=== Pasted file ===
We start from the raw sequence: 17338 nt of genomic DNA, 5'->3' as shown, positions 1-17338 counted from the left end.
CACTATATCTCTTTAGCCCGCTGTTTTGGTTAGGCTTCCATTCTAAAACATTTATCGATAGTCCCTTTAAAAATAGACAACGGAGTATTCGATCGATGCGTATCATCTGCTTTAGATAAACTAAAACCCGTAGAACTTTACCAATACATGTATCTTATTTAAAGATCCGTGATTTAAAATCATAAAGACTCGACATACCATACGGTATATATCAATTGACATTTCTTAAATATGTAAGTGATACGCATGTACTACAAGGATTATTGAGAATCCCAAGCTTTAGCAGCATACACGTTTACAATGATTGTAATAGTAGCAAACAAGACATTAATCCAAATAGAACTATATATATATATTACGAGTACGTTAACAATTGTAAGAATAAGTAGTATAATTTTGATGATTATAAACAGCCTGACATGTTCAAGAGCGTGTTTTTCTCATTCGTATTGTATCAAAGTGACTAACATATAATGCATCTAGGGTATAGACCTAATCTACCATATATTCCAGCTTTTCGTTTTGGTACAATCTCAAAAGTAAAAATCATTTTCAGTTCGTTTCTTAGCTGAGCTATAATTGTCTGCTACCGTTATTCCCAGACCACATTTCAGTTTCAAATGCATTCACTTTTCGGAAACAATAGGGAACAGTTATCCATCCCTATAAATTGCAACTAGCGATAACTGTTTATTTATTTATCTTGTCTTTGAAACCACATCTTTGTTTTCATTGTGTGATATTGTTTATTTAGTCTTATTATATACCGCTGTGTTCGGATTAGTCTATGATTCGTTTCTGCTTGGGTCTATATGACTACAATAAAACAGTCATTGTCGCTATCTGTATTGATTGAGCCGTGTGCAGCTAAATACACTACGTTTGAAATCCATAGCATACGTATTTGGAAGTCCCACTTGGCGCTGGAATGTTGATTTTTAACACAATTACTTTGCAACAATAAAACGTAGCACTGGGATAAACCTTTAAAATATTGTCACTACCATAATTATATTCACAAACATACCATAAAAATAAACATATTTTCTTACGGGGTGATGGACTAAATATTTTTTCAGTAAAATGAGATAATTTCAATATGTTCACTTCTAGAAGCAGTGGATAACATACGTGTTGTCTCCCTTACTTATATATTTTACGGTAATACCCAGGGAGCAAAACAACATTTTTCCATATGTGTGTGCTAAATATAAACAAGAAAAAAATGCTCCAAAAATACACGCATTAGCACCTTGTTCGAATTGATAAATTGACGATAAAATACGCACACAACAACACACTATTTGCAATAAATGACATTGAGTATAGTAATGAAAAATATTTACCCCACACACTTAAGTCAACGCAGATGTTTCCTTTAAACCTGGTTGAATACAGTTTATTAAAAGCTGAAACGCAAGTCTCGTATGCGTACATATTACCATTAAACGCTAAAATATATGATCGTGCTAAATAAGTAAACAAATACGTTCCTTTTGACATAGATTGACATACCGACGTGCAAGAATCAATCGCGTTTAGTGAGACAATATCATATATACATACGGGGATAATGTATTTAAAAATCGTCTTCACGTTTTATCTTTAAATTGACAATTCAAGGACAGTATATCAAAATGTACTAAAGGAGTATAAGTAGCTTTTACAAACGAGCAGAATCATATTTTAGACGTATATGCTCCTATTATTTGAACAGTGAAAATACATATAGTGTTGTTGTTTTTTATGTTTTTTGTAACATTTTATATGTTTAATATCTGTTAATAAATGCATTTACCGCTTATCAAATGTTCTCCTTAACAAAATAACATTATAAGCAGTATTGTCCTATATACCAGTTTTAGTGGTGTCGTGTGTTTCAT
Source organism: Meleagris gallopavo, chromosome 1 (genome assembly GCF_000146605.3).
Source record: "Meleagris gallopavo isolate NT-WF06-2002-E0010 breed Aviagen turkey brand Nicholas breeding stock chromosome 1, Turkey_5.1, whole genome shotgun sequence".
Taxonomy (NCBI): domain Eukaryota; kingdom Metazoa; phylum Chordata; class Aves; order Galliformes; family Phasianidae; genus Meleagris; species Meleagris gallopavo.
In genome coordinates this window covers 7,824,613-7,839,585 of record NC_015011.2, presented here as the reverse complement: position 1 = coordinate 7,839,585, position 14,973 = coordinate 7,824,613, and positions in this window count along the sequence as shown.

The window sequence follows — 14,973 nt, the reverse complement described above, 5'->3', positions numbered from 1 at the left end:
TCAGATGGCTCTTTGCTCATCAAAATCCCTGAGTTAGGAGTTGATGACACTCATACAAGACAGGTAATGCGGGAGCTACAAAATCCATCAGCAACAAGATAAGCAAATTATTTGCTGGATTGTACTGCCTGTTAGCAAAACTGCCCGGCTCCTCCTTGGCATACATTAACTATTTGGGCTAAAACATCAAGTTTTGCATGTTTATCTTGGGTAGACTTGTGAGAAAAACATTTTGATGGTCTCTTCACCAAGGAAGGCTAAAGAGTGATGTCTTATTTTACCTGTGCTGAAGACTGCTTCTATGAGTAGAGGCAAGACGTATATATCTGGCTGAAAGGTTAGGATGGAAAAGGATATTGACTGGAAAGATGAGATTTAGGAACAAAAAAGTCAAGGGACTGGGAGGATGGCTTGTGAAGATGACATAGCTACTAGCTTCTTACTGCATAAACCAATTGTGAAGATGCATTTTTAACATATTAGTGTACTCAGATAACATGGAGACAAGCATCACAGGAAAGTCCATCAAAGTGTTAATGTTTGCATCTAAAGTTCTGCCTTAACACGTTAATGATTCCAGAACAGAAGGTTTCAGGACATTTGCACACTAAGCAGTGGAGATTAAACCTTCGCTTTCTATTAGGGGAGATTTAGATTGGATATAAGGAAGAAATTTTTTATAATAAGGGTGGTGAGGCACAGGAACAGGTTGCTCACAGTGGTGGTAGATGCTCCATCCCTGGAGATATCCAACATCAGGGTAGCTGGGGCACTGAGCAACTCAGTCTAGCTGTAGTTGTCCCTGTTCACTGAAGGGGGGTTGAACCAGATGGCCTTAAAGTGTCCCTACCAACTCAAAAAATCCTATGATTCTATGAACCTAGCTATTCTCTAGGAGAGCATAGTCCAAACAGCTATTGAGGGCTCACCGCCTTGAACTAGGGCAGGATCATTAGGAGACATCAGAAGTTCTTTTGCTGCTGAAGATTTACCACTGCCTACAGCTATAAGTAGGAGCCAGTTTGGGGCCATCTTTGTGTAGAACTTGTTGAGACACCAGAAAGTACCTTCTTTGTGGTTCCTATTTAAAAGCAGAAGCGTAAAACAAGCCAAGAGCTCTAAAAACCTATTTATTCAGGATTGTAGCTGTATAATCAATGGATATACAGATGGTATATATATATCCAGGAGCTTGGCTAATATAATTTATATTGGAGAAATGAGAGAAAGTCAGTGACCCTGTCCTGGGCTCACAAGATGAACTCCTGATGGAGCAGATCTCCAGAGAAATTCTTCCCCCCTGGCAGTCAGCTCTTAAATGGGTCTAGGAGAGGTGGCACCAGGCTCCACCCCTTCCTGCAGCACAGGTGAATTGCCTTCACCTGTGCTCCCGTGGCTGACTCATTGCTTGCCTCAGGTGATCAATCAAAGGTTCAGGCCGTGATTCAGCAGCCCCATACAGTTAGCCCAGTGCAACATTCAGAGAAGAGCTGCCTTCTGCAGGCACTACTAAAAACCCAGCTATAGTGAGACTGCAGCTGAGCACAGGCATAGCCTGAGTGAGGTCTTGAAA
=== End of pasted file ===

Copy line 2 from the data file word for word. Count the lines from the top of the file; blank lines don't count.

CACTATATCTCTTTAGCCCGCTGTTTTGGTTAGGCTTCCATTCTAAAACATTTATCGATAGTCCCTTTAAAAATAGACAACGGAGTATTCGATCGATGCGTATCATCTGCTTTAGATAAACTAAAACCCGTAGAACTTTACCAATACATGTATCTTATTTAAAGATCCGTGATTTAAAATCATAAAGACTCGACATACCATACGGTATATATCAATTGACATTTCTTAAATATGTAAGTGATACGCATGTACTACAAGGATTATTGAGAATCCCAAGCTTTAGCAGCATACACGTTTACAATGATTGTAATAGTAGCAAACAAGACATTAATCCAAATAGAACTATATATATATATTACGAGTACGTTAACAATTGTAAGAATAAGTAGTATAATTTTGATGATTATAAACAGCCTGACATGTTCAAGAGCGTGTTTTTCTCATTCGTATTGTATCAAAGTGACTAACATATAATGCATCTAGGGTATAGACCTAATCTACCATATATTCCAGCTTTTCGTTTTGGTACAATCTCAAAAGTAAAAATCATTTTCAGTTCGTTTCTTAGCTGAGCTATAATTGTCTGCTACCGTTATTCCCAGACCACATTTCAGTTTCAAATGCATTCACTTTTCGGAAACAATAGGGAACAGTTATCCATCCCTATAAATTGCAACTAGCGATAACTGTTTATTTATTTATCTTGTCTTTGAAACCACATCTTTGTTTTCATTGTGTGATATTGTTTATTTAGTCTTATTATATACCGCTGTGTTCGGATTAGTCTATGATTCGTTTCTGCTTGGGTCTATATGACTACAATAAAACAGTCATTGTCGCTATCTGTATTGATTGAGCCGTGTGCAGCTAAATACACTACGTTTGAAATCCATAGCATACGTATTTGGAAGTCCCACTTGGCGCTGGAATGTTGATTTTTAACACAATTACTTTGCAACAATAAAACGTAGCACTGGGATAAACCTTTAAAATATTGTCACTACCATAATTATATTCACAAACATACCATAAAAATAAACATATTTTCTTACGGGGTGATGGACTAAATATTTTTTCAGTAAAATGAGATAATTTCAATATGTTCACTTCTAGAAGCAGTGGATAACATACGTGTTGTCTCCCTTACTTATATATTTTACGGTAATACCCAGGGAGCAAAACAACATTTTTCCATATGTGTGTGCTAAATATAAACAAGAAAAAAATGCTCCAAAAATACACGCATTAGCACCTTGTTCGAATTGATAAATTGACGATAAAATACGCACACAACAACACACTATTTGCAATAAATGACATTGAGTATAGTAATGAAAAATATTTACCCCACACACTTAAGTCAACGCAGATGTTTCCTTTAAACCTGGTTGAATACAGTTTATTAAAAGCTGAAACGCAAGTCTCGTATGCGTACATATTACCATTAAACGCTAAAATATATGATCGTGCTAAATAAGTAAACAAATACGTTCCTTTTGACATAGATTGACATACCGACGTGCAAGAATCAATCGCGTTTAGTGAGACAATATCATATATACATACGGGGATAATGTATTTAAAAATCGTCTTCACGTTTTATCTTTAAATTGACAATTCAAGGACAGTATATCAAAATGTACTAAAGGAGTATAAGTAGCTTTTACAAACGAGCAGAATCATATTTTAGACGTATATGCTCCTATTATTTGAACAGTGAAAATACATATAGTGTTGTTGTTTTTTATGTTTTTTGTAACATTTTATATGTTTAATATCTGTTAATAAATGCATTTACCGCTTATCAAATGTTCTCCTTAACAAAATAACATTATAAGCAGTATTGTCCTATATACCAGTTTTAGTGGTGTCGTGTGTTTCAT